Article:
Considering the availability of different substrates for corticolous lichens, hardwood tree species were notably more common on the unburned than burned plots (Table 2), and large-sized hardwoods were limited to the reference plots. Of the common hardwood species, only sweetgum (Liquidambar styraciflua L.), southern red oak (Quercus falcata Michx.), and sassafras (Sassafras albidum [Nutt.] Nees) were substantially represented on both the burned and unburned plots. Furthermore, the hardwood species on the burned plots were typically found in subordinate crown positions to the pines, within the mid-story layer, presumably as a result of past cultural treatments (i.e., broadcast herbicide release to favor the pines). A number of more mesic and generalist species, including red maple, American holly (Ilex opaca Aiton), and water oak (Q. nigra L.), were also well represented on the unburned plots. Pines, and most notably loblolly pine, were a dominant feature across all the study plots (Table 2). On average, tree basal areas (BA, m2 ha−1) were highest in the reference areas and lowest in stands that had been thinned and burned twice, although these values varied considerably among plots within a treatment (Table 1).
A grand total of 93 lichen species were found growing on trees sampled in this study. Among these, 76 were found on trees in the reference areas (T = 00), 83 in the thinned and unburned plots (T = 10), 35 in the thinned and once-burned plots (T = 11), and 8 in the thinned and twice-burned plots (T = 12). Trends in tree species diversity paralleled those for the lichens, with 16 tree species represented in the reference, 13 in the thinned, 5 in the thinned and burned, and 3 in the thinned and twice-burned stands. Viewed across all plots and treatments, the relationship between the number of tree species and lichen diversity was strong for the hardwoods (r = 0.862, P < 0.001) but not for pines (r = 0.143, P = 0.477). In contrast, no significant correlations were found when comparisons were restricted to plots within the burned and unburned treatments, although the relationship was marginal for the unburned hardwood category (Figure 2).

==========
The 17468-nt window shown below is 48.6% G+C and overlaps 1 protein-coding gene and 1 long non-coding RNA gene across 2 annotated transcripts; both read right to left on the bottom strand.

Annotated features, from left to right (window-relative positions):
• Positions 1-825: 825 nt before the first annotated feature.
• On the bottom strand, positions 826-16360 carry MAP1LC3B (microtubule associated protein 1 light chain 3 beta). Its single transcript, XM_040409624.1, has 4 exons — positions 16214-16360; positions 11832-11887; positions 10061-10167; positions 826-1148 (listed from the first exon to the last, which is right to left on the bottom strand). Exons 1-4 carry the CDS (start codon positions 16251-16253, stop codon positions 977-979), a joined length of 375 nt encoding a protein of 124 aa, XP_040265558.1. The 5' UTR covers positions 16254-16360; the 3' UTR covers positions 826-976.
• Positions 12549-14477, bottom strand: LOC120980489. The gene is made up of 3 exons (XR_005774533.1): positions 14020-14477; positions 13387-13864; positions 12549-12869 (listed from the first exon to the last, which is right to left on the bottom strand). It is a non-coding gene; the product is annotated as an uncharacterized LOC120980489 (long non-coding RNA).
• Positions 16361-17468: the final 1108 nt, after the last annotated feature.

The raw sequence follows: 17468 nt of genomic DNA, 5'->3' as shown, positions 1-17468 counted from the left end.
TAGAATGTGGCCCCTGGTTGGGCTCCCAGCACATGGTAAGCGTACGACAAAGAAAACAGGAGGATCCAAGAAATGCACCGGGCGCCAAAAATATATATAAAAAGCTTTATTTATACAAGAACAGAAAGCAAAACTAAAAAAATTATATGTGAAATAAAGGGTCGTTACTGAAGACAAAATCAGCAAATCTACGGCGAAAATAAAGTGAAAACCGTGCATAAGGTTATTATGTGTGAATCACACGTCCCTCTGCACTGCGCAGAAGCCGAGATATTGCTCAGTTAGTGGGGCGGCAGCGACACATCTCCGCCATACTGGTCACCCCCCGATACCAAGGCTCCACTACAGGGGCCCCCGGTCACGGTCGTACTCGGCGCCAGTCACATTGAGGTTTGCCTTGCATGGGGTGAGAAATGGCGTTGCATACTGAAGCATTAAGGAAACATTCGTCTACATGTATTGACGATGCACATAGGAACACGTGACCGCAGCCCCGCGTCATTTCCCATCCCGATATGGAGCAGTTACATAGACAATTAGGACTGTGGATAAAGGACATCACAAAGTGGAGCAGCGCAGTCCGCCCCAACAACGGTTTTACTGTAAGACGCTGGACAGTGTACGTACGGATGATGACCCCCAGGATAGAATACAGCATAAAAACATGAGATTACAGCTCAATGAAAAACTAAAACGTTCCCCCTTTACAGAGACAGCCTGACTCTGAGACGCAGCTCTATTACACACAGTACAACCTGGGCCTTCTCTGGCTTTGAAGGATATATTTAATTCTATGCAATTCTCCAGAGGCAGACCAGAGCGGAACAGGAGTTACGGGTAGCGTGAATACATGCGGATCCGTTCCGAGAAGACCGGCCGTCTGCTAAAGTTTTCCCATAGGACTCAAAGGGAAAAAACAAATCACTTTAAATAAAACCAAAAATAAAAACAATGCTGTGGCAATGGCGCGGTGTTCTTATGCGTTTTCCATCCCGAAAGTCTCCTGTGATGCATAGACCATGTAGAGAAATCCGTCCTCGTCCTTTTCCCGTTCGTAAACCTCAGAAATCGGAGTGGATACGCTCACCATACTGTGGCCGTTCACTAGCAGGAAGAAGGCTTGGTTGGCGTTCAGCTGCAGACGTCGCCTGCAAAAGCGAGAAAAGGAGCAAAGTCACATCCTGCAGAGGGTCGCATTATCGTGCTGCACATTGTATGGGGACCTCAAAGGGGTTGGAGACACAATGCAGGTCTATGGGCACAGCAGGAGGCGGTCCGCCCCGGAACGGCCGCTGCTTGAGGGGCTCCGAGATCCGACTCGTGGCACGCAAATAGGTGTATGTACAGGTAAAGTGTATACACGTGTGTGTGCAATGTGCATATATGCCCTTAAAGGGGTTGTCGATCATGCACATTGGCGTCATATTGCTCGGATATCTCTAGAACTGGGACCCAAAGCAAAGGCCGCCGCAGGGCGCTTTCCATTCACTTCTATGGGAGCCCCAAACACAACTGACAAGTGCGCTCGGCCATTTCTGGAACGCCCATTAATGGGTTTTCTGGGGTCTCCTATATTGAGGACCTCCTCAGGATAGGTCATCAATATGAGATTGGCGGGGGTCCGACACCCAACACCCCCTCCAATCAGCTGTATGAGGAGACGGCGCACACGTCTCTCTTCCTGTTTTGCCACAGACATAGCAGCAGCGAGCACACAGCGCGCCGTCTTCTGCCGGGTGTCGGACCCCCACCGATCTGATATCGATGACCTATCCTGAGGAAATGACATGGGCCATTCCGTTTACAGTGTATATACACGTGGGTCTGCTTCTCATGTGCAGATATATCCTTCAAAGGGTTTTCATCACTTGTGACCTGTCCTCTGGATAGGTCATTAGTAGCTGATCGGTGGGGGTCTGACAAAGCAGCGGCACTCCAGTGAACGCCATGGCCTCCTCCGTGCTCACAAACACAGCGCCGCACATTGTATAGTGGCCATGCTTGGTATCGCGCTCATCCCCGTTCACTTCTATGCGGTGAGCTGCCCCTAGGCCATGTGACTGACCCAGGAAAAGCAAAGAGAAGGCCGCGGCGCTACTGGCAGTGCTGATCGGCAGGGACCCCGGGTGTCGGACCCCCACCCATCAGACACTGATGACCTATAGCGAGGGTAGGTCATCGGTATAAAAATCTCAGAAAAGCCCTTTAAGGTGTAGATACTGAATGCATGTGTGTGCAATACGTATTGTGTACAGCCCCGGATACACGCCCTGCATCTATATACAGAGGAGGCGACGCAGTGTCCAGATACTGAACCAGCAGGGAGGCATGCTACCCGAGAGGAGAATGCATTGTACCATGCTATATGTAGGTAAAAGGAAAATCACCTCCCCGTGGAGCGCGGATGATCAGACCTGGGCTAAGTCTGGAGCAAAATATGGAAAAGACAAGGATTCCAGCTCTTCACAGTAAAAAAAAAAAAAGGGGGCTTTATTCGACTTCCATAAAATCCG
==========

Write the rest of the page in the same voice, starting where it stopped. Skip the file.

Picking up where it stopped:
While fewer in total number, the lichen species found on the pines exhibited substantial overlap with those found on the hardwoods (Table 3). For example, three quarters (75% ± 10% mean and SD) of the lichen taxa growing on the pines were also found on the hardwoods in all but the twice-burned plots. The higher diversity of lichens found on the hardwood trees corresponded to more taxa in common among sampling heights than for the pines (Figure 3, top panels). Similarity values were comparable for the BAS and BOL interval of hardwoods (0.51 ± 0.01) and pines (0.59 ± 0.09) on the unburned plots, and appeared to remain stable for the hardwoods, yet declined for the pines on the burned plots, although reduced sample size due to missing values on the burned plots makes this comparison less clear cut (Figure 3, bottom panels). Similarity values for the BOL and CAN interval were generally lower than those determined for the more proximate BAS and BOL interval, and, when averaged across treatments, values for the hardwoods (0.45 ± 0.18) were more than double those for the pines (0.18 ± 0.01). The lowest similarity values were obtained for the most distant BAS and CAN interval.